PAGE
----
These are simple fractures of the radial styloid without comminution. They can occur because of shearing forces.
Access to the radial column may be gained through a dorsal approach using a retinacular incision between the first and second compartment (see dorsal approach for details).
Cannulated / conventional lag screws
If available, cannulated screws would be the preferred choice. If cannulated screws are not available, conventional lag screws may be used. Care should be taken that the K-wire placement does not interfere with screw insertion.
Provisional reduction in displaced fractures
Reduction is achieved by applying longitudinal traction either manually or using Chinese finger traps.
The reduction is maintained by a temporary splint.
If definitive surgery is planned, but cannot be performed within a reasonable time scale, a temporary external fixator may be helpful.
2. Associated injuries
Median nerve compression
If there is dense sensory loss, or other signs of median nerve compression, the median nerve should be decompressed.
Associated carpal injuries
These injuries may be associated with shearing injuries of the articular cartilage, scaphoid fracture and rupture of the scapholunate ligament (SL). Every patient should be assessed for this injury. If present, see carpal bones of the Hand module.
These injuries may be accompanied by avulsion of the ulnar styloid and/or disruption of the DRUJ. If there is gross instability after the fixation of the radial fracture, it is recommended that the styloid and/or the triangular fibrocartilaginous disc (TFC) is reattached. This is not common in simple fractures, but may occur with some high energy injuries. The uninjured side should be tested as a reference for the injured side.
It may not be possible to assess DRUJ stability until the fracture has been stabilized (as described below).
Reduce the fracture using percutaneous pointed reduction forceps, inserted through small stab incisions, or the main small incision over the styloid process.
Confirm the reduction, using image intensification.
Insert a guide wire into the styloid fragment as perpendicular as possible to the fracture site.
Pass the wire across the fracture site, gaining purchase in the ulnar cortex of the radius.
If the fragment is large enough, place a second guide wire as parallel to the joint surface as possible.
Open reduction (if necessary)
If the styloid fragment cannot be reduced closed, the fracture needs to be opened through a standard dorsal incision.
Drill over the guide wires and insert the appropriate screws; the drill should just penetrate the medial cortex of the radius except near the sigmoid notch, where the screw should stop a few mm short.
To obtain the lag effect, either use partially threaded screws or overdrill the hole in the radial styloid.
Use a drill sleeve to ensure that the soft tissues are protected during drilling.
7. Assessment of Distal Radioulnar Joint (DRUJ)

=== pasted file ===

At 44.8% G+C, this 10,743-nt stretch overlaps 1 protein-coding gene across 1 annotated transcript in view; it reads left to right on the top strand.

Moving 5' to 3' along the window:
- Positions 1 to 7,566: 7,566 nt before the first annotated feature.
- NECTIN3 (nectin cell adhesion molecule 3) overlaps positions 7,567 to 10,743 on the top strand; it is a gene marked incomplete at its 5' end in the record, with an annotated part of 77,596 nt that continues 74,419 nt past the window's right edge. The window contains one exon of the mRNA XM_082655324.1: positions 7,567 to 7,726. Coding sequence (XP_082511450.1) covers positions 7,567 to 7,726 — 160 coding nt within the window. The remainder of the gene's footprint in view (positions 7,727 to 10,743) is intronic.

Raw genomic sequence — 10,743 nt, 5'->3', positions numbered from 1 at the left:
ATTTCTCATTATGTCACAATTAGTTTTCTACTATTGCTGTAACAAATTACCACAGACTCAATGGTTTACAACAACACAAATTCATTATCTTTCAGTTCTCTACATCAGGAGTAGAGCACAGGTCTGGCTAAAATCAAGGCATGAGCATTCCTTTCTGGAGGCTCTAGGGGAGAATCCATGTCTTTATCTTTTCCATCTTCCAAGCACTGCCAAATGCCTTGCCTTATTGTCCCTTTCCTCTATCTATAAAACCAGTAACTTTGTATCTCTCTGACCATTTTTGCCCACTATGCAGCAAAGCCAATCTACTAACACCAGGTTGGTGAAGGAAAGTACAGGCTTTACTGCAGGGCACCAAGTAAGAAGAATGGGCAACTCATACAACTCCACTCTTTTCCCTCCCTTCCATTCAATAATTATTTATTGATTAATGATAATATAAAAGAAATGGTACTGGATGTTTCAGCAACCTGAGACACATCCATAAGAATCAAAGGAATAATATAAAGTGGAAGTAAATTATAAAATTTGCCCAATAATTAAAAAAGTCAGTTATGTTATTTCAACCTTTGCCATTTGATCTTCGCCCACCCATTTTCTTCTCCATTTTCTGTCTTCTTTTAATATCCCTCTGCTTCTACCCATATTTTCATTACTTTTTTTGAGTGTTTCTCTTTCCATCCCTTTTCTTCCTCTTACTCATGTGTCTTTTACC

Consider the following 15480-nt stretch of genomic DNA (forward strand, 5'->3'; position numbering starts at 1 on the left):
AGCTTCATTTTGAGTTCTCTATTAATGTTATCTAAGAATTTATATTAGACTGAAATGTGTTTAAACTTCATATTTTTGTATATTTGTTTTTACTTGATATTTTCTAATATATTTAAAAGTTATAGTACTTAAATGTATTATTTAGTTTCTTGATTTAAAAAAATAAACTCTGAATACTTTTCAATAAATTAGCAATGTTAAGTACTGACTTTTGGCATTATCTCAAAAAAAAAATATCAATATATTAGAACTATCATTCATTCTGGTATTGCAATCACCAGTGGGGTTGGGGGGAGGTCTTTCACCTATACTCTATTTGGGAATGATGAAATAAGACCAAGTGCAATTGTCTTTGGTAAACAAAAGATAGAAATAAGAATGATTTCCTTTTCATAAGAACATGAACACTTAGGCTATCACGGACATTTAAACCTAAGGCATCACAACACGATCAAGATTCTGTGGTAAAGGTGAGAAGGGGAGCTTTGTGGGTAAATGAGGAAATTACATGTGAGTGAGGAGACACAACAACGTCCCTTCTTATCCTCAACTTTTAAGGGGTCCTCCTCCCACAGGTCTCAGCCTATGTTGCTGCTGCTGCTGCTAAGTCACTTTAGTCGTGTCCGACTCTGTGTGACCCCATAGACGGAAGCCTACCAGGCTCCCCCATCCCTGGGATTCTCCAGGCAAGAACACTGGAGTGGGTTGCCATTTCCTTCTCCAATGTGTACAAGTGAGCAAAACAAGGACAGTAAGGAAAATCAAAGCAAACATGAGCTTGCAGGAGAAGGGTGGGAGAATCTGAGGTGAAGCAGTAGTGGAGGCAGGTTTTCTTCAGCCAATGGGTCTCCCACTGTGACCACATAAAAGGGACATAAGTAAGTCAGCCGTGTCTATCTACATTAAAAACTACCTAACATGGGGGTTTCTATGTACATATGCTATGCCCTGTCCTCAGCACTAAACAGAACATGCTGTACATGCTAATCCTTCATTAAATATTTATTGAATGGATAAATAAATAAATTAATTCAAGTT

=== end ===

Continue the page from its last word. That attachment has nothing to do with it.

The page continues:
Before starting the operation, the uninjured side should be tested as a reference for the injured side.
After fixation, the distal radioulnar joint should be assessed for forearm rotation, as well as for stability. The forearm should be rotated completely to make certain there is no anatomical block.
The elbow is flexed 90° on the arm table and displacement in dorsal palmar direction is tested in a neutral rotation of the forearm with the wrist in neutral position. This is repeated with the wrist in radial deviation, which stabilizes the DRUJ, if the ulnar collateral complex (TFCC) is not disrupted.
This is repeated with the wrist in full supination and full pronation.
To test the stability of the distal radioulnar joint, the ulna is compressed against the radius...
...while the forearm is passively put through full supination...
If there is a palpable “clunk”, then instability of the distal radioulnar joint should be considered. This would be an indication for internal fixation of an ulnar styloid fracture at its base. If the fracture is at the tip of the ulnar styloid consider TFCC stabilization.
Immediately postoperatively, the patient should be encouraged to elevate the limb and mobilize the digits, elbow and shoulder.
Some surgeons may prefer to immobilize the wrist for 7-10 days before starting active wrist and forearm motion. In those patients, the wrist will remain in the dressing applied at the time of surgery.
Wrist and forearm motion can be initiated when the patient is comfortable and there is no need for immobilization of the wrist after suture removal.
Resisted exercises can be started about 6 weeks after surgery depending on the radiographic appearance.
If necessary, functional exercises can be under the supervision of a hand therapist.
See patient 7-10 days after surgery for a wound check and suture removal. X-rays are taken to check the reduction.
Implant removal is purely elective but may be needed in cases of soft-tissue irritation, especially tendon irritation to prevent late rupture. This is particularly a problem with dorsal or radial plates. These plates should be removed between nine and twelve months.